The most recent actions are focused on an upcoming Workers Assembly, meeting at the California Nurses Association offices in Oakland next week, attempting to bring workers from different sectors, including those who are unorganized and/or in contingent jobs, to share work and organizing experiences. There is also involvement in May Day activities including an immigrant rights/workers march in East Oakland and direct action in support of Golden Gate toll workers facing layoffs. This latter struggle involves a coalition of seventeen unions.

Part IV. Conclusions

There are a number of contradictory organizational and analytical conclusions one can draw from all these Occupy projects and this activism. The Occupy Oakland Labor Solidarity Committee has had difficulty developing a longer-term strategic perspective.

      There is also some truth in the accusations of substitutionism in the Longview battle as well as in some of the support for local labor struggles, not because of a negative view of the workers involved, but rather because Occupy Oakland labor actions sometimes grew out of pre-conceived goals rather than out of such processes within unions or in collaboration between the unions and Occupy. There has also been a tendency to simply cheerlead for other actions called by the union leadership. In both cases, there is an impatience to take action at the expense of patient, organic linking with the rank and file. This is superimposed on a desire to find the "one, big battle" to alter class power.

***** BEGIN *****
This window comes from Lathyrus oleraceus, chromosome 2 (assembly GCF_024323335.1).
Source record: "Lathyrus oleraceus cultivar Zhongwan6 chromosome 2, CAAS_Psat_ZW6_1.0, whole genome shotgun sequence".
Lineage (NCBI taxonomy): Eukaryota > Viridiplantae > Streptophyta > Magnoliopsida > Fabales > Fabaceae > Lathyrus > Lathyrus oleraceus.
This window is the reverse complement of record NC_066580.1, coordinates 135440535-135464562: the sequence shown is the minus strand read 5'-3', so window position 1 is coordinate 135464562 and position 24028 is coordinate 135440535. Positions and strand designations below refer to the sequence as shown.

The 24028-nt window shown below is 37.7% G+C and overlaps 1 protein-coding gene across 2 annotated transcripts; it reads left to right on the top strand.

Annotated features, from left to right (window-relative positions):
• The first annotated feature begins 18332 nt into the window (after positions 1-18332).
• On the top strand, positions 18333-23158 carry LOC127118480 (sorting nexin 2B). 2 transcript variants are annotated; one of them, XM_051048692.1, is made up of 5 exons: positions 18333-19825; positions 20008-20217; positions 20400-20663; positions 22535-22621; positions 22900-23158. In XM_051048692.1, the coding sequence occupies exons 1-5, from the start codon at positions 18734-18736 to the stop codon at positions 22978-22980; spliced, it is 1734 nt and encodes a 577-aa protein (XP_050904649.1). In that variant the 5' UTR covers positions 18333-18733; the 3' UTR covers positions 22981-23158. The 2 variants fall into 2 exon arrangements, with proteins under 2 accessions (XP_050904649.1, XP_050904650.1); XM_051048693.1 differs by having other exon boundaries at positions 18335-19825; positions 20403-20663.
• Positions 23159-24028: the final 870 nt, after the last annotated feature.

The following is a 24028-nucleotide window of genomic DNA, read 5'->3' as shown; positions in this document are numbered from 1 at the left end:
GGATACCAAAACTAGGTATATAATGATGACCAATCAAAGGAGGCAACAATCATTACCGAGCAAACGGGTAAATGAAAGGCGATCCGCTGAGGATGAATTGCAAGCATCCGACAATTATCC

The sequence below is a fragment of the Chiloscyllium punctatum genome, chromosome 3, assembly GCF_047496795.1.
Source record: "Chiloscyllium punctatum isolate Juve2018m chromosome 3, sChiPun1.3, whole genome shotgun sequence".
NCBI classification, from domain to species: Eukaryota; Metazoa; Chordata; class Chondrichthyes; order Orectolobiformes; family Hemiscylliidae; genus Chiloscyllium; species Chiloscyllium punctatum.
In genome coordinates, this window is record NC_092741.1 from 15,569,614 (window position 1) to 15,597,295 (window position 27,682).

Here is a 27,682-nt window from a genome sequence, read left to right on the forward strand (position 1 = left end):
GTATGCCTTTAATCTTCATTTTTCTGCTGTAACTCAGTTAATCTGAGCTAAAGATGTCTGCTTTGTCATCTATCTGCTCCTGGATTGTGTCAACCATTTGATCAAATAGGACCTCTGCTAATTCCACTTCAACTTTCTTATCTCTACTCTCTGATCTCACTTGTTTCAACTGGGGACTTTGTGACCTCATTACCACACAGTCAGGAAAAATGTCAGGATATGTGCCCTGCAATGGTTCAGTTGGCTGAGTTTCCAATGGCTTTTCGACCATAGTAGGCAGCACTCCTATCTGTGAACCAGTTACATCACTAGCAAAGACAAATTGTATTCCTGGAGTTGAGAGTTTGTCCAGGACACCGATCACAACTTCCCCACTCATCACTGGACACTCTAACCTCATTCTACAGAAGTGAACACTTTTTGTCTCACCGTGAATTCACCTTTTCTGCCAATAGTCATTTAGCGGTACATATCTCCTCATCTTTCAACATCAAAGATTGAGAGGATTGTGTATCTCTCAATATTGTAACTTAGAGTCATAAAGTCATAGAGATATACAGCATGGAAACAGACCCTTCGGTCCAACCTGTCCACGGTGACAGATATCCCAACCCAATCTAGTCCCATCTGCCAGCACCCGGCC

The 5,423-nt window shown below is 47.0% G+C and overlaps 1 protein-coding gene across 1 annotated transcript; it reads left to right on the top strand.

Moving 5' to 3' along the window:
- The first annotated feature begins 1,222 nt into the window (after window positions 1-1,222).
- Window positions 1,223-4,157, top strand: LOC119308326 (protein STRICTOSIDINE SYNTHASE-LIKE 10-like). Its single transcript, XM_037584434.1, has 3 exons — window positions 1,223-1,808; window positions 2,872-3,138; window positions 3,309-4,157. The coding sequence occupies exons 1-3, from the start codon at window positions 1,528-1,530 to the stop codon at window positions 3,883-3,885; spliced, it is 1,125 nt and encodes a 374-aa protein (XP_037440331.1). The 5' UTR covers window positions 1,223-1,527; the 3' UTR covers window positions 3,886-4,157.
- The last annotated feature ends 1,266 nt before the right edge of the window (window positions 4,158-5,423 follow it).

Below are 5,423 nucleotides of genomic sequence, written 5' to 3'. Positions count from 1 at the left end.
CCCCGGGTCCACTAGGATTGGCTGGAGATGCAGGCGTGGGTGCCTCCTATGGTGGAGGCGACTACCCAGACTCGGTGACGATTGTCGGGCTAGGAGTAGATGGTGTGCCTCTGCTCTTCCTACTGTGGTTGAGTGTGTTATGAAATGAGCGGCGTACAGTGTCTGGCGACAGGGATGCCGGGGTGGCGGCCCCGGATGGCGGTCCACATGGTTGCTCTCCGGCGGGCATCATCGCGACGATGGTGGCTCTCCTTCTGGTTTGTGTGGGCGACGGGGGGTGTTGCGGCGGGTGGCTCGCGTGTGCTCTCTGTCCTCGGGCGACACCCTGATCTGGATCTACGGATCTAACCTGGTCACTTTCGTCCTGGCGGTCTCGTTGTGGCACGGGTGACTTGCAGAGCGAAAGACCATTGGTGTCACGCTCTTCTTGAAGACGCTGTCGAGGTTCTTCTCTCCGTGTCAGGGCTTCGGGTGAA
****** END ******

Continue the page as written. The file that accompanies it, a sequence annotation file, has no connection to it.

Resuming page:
On the positive side, activists in OO Labor Solidarity have demonstrated not only great energy, but also a growing maturity in organizing techniques. We have also been able at times to bring the full mobilzation of the broader Occupy movement to bear, as with the Port shutdowns in November and December. There is an ongoing orientation to grassroots organizing and democracy and there continue to be efforts at drawing linkages between contractual and more traditional union struggles, as well as a wide range of anti-corporate and anti-authoritarian themes.

      The Occupy Oakland Labor Solidarity Committee has insisted on its independence vis-à-vis the Democratic Party, but has been less consistent in its relations to the labor bureaucracy. While trying to grapple with larger strategic questions, the experience of Occupy Oakland Labor Solidarity is one which has emboldened not only its participants, but also a broad layer of the local labor movement, as evidenced by debates and discussions in the Alameda Central Labor Council and other union bodies. The real question will be how we help encourage the average worker to fight back and learn the lesson of the necessity to replace this for-profit system with an egalitarian society.

Footnotes